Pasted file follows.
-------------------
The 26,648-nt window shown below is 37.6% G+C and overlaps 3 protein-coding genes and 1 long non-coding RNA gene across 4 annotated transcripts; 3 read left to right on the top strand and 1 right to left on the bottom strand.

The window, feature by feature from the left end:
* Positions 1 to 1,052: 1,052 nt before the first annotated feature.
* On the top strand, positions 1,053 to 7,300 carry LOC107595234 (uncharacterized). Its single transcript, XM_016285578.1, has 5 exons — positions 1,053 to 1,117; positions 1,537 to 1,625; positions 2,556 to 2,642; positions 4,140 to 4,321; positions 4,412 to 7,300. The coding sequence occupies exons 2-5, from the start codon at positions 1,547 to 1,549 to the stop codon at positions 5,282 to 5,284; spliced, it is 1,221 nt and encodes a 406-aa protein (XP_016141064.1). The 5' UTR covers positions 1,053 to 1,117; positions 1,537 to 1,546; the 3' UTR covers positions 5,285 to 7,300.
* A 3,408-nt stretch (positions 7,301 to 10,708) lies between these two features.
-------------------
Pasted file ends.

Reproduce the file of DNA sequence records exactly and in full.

The 26,648-nt window shown below is 37.6% G+C and overlaps 3 protein-coding genes and 1 long non-coding RNA gene across 4 annotated transcripts; 3 read left to right on the top strand and 1 right to left on the bottom strand.

The window, feature by feature from the left end:
* Positions 1 to 1,052: 1,052 nt before the first annotated feature.
* On the top strand, positions 1,053 to 7,300 carry LOC107595234 (uncharacterized). Its single transcript, XM_016285578.1, has 5 exons — positions 1,053 to 1,117; positions 1,537 to 1,625; positions 2,556 to 2,642; positions 4,140 to 4,321; positions 4,412 to 7,300. The coding sequence occupies exons 2-5, from the start codon at positions 1,547 to 1,549 to the stop codon at positions 5,282 to 5,284; spliced, it is 1,221 nt and encodes a 406-aa protein (XP_016141064.1). The 5' UTR covers positions 1,053 to 1,117; positions 1,537 to 1,546; the 3' UTR covers positions 5,285 to 7,300.
* A 3,408-nt stretch (positions 7,301 to 10,708) lies between these two features.